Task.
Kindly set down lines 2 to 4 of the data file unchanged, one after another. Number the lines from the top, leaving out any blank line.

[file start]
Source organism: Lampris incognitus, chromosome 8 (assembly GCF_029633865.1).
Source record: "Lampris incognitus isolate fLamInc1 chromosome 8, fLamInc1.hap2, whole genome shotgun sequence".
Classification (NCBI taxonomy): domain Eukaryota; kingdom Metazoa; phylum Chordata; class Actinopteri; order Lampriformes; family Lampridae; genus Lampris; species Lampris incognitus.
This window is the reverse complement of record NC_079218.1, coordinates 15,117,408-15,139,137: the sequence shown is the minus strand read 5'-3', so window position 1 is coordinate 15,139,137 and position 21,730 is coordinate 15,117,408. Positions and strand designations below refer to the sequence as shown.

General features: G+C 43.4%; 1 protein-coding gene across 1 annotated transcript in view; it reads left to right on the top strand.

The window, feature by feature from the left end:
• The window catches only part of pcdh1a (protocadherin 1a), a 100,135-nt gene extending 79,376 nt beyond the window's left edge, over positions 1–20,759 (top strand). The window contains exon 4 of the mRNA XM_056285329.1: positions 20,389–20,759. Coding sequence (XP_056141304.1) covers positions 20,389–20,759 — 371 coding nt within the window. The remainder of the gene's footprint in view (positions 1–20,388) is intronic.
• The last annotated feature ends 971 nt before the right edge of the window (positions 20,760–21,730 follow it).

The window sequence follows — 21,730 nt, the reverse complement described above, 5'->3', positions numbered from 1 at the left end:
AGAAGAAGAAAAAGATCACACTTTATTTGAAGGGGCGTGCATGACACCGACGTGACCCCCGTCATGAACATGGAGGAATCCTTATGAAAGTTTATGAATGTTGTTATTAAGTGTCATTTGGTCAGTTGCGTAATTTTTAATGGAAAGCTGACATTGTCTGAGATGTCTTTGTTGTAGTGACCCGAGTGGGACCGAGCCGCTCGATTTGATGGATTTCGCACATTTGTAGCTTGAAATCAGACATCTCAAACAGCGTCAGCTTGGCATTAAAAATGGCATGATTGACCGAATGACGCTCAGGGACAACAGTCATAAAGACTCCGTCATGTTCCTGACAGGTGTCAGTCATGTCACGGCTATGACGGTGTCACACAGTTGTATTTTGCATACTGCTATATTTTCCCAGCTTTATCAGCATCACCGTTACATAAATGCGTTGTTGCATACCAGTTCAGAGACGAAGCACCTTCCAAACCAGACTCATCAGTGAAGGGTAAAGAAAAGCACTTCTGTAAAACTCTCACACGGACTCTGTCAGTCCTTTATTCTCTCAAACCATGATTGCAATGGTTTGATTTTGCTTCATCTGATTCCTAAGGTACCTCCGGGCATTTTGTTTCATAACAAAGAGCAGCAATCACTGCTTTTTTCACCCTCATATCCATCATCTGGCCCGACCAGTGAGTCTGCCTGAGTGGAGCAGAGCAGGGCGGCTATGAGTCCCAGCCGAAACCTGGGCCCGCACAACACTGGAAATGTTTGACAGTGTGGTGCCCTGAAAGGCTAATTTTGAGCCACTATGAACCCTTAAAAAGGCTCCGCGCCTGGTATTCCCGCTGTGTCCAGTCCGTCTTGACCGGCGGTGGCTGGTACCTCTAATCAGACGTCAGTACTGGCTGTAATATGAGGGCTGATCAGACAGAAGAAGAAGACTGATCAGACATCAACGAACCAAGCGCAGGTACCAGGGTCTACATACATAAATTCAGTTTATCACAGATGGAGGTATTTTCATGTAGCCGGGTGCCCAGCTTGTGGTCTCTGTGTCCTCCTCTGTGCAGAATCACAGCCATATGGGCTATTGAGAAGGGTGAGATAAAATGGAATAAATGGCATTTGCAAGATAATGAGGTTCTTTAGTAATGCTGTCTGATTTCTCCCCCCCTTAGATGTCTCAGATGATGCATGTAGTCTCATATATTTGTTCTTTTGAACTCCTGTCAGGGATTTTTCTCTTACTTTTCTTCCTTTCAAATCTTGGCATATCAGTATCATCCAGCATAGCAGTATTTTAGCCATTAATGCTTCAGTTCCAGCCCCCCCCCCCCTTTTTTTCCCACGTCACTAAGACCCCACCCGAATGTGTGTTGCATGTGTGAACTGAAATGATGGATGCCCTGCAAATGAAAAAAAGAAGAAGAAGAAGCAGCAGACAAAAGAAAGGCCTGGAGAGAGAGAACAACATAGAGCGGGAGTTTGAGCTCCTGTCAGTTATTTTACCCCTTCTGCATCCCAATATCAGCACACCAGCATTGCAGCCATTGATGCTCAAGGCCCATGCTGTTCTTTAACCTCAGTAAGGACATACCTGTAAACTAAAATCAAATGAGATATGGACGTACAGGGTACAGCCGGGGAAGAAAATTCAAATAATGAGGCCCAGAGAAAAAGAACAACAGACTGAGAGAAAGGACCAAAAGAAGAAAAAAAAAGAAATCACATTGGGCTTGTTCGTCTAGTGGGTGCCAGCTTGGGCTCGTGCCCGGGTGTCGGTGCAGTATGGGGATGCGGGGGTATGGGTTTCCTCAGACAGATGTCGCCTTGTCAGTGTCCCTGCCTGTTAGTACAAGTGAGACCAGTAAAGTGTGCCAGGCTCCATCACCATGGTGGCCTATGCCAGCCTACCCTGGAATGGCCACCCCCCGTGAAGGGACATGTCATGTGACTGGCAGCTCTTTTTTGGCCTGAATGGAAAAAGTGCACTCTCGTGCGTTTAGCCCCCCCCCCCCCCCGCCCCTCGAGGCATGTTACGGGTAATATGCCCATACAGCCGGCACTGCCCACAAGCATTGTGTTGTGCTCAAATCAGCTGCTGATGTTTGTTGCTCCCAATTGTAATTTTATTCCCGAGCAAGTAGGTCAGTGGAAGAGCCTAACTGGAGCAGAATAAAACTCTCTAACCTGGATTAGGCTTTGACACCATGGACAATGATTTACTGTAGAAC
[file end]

Source record: "Lampris incognitus isolate fLamInc1 chromosome 8, fLamInc1.hap2, whole genome shotgun sequence".
Classification (NCBI taxonomy): domain Eukaryota; kingdom Metazoa; phylum Chordata; class Actinopteri; order Lampriformes; family Lampridae; genus Lampris; species Lampris incognitus.
This window is the reverse complement of record NC_079218.1, coordinates 15,117,408-15,139,137: the sequence shown is the minus strand read 5'-3', so window position 1 is coordinate 15,139,137 and position 21,730 is coordinate 15,117,408. Positions and strand designations below refer to the sequence as shown.